has in lower vertebrates.
No distinct function has been attributed to hHerC6 so far.
Although it is clearly not essential for global ISGylation, we cannot
rule out that it may possess E3 ligase activity for a more select
range of target proteins or that it conjugates Ub-like modifiers
different from ISG15. The results obtained with the human-mouse
HerC6 chimeras show that the enzymatic HECT domain of
human HerC6 is capable of ISG15 conjugation in the presence of
the mouse HerC6 N-terminus (Fig. 1c). Therefore, a function of
hHerC6 in the regulation of antiviral effects of ISG15 as an E3-
ligase cannot be completely excluded, although in that case its N-
terminal RLD would probably target a more selective set of
proteins. It should be noted that the predicted binding site of the
E2 enzyme also resides in the C-terminal half of HerC proteins,
just upstream of the HECT domain. Thus, some of the increased
ISGylation in chimeras containing the human HerC6 N-terminus
and the mouse HerC6 C-terminus may indicate that mice and
humans could use E2 enzymes that may be differentially
compatible with global ISGylation.
We demonstrate that the previously reported IFNb-inducing
and antiviral effect exerted by hHerC5 , is shared by HerC6 in
mouse cells (Fig. 4). Yet, hHerC6, which does not possess E3 ligase
activity, failed to reduce VSV and NDV production or stimulate
an IFNb reporter. Shi et. al. also described antiviral effects of
hHerC5 expression on SeV , which could potentially have
lowered the virus levels in our localization studies (Fig. 2).
Nevertheless, we demonstrate strong SeV antigen expression by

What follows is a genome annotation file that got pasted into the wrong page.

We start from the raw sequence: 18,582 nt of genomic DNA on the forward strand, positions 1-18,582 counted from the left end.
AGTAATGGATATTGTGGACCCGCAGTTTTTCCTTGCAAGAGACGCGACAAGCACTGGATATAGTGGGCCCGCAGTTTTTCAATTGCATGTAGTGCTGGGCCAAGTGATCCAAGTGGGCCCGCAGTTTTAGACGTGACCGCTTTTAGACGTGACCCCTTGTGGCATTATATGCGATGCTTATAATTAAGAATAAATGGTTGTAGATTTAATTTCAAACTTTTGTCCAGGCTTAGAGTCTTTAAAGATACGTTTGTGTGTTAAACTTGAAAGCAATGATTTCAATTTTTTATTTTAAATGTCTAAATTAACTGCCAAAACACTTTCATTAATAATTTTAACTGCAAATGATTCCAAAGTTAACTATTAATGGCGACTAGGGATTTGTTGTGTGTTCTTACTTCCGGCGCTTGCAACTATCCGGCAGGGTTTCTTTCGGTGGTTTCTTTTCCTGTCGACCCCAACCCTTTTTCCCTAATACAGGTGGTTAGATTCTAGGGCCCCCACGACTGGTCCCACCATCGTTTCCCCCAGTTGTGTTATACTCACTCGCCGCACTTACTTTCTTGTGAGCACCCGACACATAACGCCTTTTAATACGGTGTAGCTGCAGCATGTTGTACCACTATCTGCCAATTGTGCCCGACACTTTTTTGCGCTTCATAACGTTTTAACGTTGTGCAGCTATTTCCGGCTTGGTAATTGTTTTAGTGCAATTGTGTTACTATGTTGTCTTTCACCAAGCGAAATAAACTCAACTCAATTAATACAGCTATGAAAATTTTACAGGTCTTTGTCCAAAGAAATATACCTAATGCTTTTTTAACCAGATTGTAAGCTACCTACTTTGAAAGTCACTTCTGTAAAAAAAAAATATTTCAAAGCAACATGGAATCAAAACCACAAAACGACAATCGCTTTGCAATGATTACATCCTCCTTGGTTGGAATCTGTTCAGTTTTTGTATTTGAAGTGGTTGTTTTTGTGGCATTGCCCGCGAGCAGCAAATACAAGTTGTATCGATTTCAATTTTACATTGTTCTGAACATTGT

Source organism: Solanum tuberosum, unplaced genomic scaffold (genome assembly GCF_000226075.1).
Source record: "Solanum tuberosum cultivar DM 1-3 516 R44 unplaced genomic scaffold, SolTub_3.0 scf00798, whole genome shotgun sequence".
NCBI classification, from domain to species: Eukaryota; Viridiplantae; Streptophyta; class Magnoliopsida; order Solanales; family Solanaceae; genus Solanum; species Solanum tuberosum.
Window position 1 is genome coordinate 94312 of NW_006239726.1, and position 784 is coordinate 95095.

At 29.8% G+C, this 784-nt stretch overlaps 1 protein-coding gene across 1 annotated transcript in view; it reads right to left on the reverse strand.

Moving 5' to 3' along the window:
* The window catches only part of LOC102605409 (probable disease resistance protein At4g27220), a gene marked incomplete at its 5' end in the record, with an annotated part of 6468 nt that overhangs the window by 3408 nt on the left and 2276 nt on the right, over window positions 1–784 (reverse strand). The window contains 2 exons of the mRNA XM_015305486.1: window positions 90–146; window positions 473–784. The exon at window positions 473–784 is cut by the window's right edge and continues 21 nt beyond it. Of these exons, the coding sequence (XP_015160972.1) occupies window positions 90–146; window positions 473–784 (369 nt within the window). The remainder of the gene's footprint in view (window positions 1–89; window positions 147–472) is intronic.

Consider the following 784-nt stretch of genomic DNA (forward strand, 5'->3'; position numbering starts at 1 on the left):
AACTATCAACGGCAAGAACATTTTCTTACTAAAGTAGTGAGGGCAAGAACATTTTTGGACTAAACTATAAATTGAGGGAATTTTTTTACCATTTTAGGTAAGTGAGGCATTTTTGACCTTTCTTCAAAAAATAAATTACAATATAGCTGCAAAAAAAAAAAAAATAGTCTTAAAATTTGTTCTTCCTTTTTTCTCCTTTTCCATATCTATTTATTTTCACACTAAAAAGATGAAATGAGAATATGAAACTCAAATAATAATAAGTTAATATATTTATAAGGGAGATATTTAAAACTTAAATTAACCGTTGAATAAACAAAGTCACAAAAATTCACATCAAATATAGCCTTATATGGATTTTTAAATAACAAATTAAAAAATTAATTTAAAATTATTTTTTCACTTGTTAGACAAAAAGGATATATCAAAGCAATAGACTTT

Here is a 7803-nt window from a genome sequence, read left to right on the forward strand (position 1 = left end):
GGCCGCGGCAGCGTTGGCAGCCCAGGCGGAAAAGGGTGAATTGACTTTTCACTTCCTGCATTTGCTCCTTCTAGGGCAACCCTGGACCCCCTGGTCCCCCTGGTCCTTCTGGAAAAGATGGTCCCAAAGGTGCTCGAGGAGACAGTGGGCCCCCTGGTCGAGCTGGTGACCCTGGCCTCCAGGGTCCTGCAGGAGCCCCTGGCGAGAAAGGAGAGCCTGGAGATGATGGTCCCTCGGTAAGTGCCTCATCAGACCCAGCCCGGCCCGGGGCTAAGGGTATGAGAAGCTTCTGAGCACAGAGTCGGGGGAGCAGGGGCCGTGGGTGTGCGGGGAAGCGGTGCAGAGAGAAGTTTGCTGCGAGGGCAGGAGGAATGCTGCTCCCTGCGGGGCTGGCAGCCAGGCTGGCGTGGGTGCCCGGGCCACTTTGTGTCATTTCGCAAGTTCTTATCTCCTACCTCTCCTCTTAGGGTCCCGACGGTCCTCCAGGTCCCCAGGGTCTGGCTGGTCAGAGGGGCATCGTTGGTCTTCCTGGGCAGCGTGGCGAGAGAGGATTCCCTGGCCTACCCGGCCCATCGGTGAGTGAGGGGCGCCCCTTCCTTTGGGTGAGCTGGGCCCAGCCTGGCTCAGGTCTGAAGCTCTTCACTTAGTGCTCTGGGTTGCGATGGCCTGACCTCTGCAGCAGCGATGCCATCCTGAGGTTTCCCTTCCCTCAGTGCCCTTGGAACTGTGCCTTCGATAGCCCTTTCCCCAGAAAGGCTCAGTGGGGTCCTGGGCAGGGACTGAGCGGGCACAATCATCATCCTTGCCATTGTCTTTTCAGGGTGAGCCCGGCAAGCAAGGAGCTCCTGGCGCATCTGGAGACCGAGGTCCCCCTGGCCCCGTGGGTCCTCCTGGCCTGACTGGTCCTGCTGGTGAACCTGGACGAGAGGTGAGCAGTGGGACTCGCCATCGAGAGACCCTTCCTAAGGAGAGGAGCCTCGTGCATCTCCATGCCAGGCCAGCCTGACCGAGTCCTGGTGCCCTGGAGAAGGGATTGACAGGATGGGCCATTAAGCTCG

immuno-fluorescence, which is highly similar in all infected
samples, suggesting potentially only a minor effect by SeV
reduction in our assay (Fig. 2).
The fact that the main global E3-ligases differ between mice and
humans raises the question whether there are more differences in
the ISG15 antiviral system. Conjugation of endogenous ISG15
and experiments with the ISG15 chimeras indicate that global
conjugation of mISG15 under the conditions tested is more
efficient than that of hISG15 and depends on its C-terminal Ub-
like domain (Fig. 1c and 1d). Together with the observation that
humans and mice adopted different HerC proteins during
evolution for the same function of global ISGylation, this could
indicate that other –hitherto unidentified- functional differences
between human and mouse ISG15 exist.
A recent report indicated that HerC5 mainly conjugates ISG15
to newly synthesized proteins in tissue culture and may by that
mechanism largely target de novo synthesized viral proteins during
infection . Moreover, additional studies have shown that
conjugation of ISG15 is critical for antiviral function in mice .
However, it remains unclear if global ISGylation by HerC proteins
is important to confer antiviral protection. Alternatively, conjuga-
tion by more specific E3 ligases may play an important role in
The findings in tissue culture put forward in this report indicate
that targeted gene disruption of HerC6 will likely prove a
reasonable model to study the role of global ISG15 E3 ligase
activity in ISGylation-mediated antiviral activity in vivo.
Materials and Methods
Cells, viruses and IFN-b stimulation
HEK-293T, HeLa, Hep2, EOMA, MEF, NIH-3T3, Hepa and
L-929 cells were acquired from the ATCC and maintained in
Dulbecco’s Modified Eagle’s Medium (DMEM) supplemented
with 10% Fetal Bovine Serum (FBS) and 100 IU/mL penicillin-
streptomycin. Sendai virus Cantell strain was purchased from